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Christmas shopping is as pressurised as running a marathon

27th November 2016 Print

eBay, the online marketplace, has conducted a study into the emotional intensity of Christmas shopping; looking at the attitudes and pressures of both online and offline experiences. In partnership with emotion tech company Lightwave, real time data analytics gathered from state-of-the-art wearable devices and qualitative research offer a never-before-seen glimpse into the emotional rollercoaster of the annual shopping custom.

Giving has become thoughtless:

With only six weeks to Christmas, most Brits will focus on the functional elements of shopping, falling to pressures and fears of being left empty-handed on December 25th. While ‘being thoughtful’ is the single most important factor in giving for Brits, an astounding 70% of shoppers still feel like they settle when purchasing items for loved ones. The thought behind the gift is often lost as giving becomes more transactional than ever before.

The wall of disenchantment:

Using medical grade technology, eBay investigated shoppers’ physiological responses to a 60-minute experience; including heart rate, electro-dermal activity, blood rate, skin temperature and pulse.

60% hit festive shopping fatigue at only 32 minutes in; the ‘wall of disenchantment’ where engagement and interest levels drop and never recover. This browsing burnout was the precise moment when most lost interest in the task. 

The study also highlights the very real physiological pressure that Christmas shopping places on us all. Heart rates increased by 33% during the experiment which is on par with taking part in a marathon. An astonishing 88% even experienced tachycardia - where the heart races at over 100 bpm – a parallel reaction to a kickboxing class.

Participants revealed additional pressures of online and physical shopping at Christmas:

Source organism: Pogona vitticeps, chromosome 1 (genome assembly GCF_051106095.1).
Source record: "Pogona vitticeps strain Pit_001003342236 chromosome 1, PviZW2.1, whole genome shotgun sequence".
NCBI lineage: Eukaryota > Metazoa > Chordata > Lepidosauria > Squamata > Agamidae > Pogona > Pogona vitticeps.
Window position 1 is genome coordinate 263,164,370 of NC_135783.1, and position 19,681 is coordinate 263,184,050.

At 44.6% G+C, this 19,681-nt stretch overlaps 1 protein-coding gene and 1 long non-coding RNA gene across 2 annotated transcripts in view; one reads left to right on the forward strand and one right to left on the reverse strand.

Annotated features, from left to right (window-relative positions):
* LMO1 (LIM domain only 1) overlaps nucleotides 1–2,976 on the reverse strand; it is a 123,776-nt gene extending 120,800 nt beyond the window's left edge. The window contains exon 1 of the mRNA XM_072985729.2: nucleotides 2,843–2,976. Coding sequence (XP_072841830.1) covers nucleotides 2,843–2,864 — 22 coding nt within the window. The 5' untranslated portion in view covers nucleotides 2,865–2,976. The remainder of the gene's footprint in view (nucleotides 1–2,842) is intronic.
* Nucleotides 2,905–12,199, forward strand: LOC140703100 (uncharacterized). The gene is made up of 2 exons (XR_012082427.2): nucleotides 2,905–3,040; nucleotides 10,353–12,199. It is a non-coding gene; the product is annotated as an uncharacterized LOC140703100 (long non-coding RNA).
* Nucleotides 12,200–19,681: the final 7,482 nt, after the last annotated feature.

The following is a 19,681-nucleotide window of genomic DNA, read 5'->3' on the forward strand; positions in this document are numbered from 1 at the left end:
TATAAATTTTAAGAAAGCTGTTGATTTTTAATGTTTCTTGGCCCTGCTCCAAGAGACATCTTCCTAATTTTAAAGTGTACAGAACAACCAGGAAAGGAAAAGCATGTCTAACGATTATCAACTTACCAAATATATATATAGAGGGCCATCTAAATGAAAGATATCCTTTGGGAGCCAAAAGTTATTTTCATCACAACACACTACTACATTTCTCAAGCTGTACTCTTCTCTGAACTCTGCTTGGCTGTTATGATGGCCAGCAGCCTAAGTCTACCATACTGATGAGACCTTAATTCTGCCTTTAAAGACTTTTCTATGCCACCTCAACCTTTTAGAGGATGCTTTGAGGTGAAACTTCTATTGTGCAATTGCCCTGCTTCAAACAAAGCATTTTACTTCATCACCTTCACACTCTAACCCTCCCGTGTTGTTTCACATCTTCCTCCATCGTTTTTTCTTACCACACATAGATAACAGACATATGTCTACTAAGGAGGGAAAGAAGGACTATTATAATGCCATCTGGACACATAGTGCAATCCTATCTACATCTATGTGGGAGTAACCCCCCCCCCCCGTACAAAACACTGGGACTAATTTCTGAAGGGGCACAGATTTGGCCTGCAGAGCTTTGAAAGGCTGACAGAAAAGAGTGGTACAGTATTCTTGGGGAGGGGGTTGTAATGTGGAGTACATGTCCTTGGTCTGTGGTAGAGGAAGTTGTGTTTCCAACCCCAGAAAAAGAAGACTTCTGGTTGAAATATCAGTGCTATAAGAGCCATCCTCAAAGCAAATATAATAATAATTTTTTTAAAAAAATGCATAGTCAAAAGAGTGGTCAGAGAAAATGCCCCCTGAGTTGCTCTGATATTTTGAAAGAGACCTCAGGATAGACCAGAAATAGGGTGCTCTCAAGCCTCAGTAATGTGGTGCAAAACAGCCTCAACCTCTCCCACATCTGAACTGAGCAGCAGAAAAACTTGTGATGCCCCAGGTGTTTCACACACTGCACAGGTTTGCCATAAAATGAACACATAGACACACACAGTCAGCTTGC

Over 45s feel the pressure more than any other age group with 88% noting that Christmas shopping is an extremely intense experience

Women find the annual activity more pressurised than their male counterparts (67% females vs. 56% males)

70% of self-identified planners still felt more pressure than impulsive and freestyle customers

High Intensity Interval Shopping (HIIS): 

So what can we do to make this annual custom less pressurised? It seems Brits should take inspiration from their gym routine and embrace High Intensity Interval Shopping (HIIS).

“The study shows that short bursts of shopping can make you less stressed and potentially more thoughtful in your buying habits this Christmas. Bite size browsing, such as taking 10 minutes to shop via mobile on commute or purchasing single items during a lunch break can decrease stress and promote more mindful shopping,” commented Retail Director at eBay, Rhian Bartlett.

To promote thoughtful giving this Christmas, eBay has announced The Ultimate ‘do good, feel good’ Shop; launching in time for Giving Tuesday (29th November). Falling straight after Cyber Monday, Giving Tuesday is the international day to do ‘good stuff’ for charity. The shop on will feature over 150 items from big name brands and famous faces. Percentage of sales from every item will go towards selected charities within the eBay for Charity programme.

To combat the seasonal stress, eBay will also bring the store to life in a physical space in Central London. The innovative destination will allow visitors to browse an edit of items available on in an experience like no other. Bio-analytics built into the shopping experience will enable guests to see instantly what they emotionally resonated with the most and unwrap what it means to give the perfect gift this Christmas. 



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